I met Louise initially through my mum. Louise used to buy from her years ago when my mum had a shop locally and when my mum gave up the shop they lost touch. They have only met up again relatively recently and my mum introduced us as she knew we'd have a lot in common. Her workshops are sponsored by Brother Sewing UK who have supplied the sewing machines for the courses and Louise caters for all abilities from the novice to the professional. The studio was so busy on the day it was quite hard to find space to take photos but the one above shows the sort of things that have been made or 'upcycled' courtesy of a Hope and Elvis day. The courses are incredibly popular and as Louise puts it on her website are "booked up in a blink" so to get first dibs you really need to subscribe to her mailing list. Now don't tell her I said this but Hope and Elvis courses really are incredibly cheap.(Particularly since it is easily possible to 'waste' £60 in IKEA on nothing!) They start at £40 for the day - which includes tuition and all materials - and go up to £75 for some of the guest tutors. The latter price bracket includes lunch. Car parking is plentiful and free and you can pick up some amazing sourdough bread from the estate farm shop while you're there.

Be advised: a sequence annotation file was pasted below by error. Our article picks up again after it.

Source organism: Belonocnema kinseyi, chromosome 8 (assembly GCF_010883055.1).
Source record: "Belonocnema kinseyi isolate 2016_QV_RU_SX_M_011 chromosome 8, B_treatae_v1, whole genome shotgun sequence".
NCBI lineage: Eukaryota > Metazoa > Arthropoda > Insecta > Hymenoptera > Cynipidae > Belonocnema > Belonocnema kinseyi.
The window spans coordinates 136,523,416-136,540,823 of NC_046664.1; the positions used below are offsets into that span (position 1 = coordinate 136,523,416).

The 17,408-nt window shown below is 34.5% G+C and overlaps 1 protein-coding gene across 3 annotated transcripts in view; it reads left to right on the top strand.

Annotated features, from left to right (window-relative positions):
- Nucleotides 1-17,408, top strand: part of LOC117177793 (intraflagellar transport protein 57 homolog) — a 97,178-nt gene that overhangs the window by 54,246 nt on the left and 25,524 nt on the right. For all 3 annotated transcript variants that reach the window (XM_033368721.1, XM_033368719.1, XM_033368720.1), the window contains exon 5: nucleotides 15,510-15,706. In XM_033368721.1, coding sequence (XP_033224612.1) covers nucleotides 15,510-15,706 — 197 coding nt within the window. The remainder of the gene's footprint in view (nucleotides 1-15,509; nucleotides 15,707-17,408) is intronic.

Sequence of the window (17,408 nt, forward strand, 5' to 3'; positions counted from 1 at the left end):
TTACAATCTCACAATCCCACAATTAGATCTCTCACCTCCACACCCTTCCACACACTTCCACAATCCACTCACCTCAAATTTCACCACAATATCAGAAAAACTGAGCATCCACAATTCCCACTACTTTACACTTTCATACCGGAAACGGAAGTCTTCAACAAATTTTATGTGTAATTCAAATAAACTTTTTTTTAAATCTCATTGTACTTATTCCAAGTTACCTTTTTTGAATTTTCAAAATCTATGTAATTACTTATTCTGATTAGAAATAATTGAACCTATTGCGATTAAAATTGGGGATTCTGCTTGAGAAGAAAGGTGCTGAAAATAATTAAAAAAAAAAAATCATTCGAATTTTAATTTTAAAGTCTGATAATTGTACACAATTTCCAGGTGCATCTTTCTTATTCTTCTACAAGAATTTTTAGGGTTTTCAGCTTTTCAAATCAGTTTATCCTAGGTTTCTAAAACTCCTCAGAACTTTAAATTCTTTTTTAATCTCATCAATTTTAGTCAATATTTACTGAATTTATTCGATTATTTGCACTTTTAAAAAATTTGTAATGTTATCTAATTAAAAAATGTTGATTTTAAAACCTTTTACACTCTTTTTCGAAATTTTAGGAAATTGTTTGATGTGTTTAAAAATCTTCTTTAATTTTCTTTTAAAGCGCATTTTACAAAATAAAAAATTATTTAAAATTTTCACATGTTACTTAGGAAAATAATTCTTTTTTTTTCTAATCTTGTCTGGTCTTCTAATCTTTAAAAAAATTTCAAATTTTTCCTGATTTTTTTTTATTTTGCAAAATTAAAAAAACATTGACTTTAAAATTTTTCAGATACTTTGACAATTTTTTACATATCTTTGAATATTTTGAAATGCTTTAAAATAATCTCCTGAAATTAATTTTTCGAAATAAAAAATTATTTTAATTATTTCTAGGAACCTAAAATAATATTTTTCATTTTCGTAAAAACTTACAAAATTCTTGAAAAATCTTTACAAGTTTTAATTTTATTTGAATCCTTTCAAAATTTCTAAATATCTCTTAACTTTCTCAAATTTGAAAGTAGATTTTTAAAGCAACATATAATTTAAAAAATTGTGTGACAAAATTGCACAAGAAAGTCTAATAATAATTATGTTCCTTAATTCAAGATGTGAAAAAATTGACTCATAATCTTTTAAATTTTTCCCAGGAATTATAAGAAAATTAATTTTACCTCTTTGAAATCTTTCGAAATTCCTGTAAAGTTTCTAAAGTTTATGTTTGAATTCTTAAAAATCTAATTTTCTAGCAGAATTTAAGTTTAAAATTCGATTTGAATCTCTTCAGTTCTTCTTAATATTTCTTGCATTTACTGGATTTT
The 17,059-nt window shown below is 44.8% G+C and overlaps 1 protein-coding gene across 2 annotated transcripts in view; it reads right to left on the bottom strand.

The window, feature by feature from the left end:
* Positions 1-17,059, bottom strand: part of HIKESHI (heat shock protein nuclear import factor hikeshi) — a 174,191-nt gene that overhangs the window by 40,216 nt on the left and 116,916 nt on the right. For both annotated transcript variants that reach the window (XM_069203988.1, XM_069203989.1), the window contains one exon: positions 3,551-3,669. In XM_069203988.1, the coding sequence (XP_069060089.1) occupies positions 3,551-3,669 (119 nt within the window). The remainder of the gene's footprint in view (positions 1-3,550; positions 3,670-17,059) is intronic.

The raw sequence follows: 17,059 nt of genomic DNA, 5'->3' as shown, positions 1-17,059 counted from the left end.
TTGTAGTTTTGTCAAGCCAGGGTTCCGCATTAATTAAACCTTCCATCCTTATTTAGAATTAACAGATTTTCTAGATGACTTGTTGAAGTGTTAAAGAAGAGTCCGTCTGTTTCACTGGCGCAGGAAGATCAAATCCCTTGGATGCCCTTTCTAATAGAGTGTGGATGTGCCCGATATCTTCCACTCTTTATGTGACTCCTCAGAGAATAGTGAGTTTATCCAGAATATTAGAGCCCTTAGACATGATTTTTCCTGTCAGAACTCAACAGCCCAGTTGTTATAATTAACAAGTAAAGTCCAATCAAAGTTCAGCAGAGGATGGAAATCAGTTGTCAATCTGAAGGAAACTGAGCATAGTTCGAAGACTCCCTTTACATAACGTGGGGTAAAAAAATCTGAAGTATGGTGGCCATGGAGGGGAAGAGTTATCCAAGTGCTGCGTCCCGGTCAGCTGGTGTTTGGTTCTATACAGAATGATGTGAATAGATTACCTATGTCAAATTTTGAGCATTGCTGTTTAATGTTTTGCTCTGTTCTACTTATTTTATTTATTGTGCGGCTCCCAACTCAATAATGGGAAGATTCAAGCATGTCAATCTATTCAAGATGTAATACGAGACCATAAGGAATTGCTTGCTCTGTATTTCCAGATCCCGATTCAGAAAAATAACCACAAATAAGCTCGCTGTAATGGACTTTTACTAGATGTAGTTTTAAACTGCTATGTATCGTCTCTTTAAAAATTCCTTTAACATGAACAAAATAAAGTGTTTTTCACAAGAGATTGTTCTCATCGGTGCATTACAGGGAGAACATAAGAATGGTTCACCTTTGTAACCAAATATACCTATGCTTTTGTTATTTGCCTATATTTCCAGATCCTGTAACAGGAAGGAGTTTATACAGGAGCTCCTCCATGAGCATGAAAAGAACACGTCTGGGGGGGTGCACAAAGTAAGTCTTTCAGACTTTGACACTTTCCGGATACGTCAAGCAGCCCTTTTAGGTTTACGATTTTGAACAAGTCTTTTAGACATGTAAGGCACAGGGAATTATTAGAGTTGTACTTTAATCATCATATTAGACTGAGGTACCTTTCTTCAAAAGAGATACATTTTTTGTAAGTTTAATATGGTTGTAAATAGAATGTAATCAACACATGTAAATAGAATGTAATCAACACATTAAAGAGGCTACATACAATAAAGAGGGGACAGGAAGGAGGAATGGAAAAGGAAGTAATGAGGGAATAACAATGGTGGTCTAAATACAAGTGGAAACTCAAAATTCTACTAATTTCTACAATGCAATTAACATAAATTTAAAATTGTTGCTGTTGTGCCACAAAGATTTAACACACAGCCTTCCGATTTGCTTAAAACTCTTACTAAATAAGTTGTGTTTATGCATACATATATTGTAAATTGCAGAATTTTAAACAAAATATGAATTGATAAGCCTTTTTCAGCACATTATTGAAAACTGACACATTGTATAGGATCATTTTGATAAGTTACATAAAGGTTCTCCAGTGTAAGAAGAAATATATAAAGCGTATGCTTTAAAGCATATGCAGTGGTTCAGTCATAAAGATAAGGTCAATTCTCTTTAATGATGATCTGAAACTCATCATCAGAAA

Don't get me wrong, IKEA has its place. We bought our kitchen unit carcasses from there, made our own doors and they look as good as new 14 years later. But when it comes to personalising your home do you really want what everyone else is having? Whether you like it or not? There are Open Studio events up and down the country, throughout the year and likewise one day courses covering every craft imaginable. Handmade need not be either costly or time consuming. It may actually save you money and you may end up making more than you bargained for. Friends. And you don't make many of those in the queue for the car park at IKEA!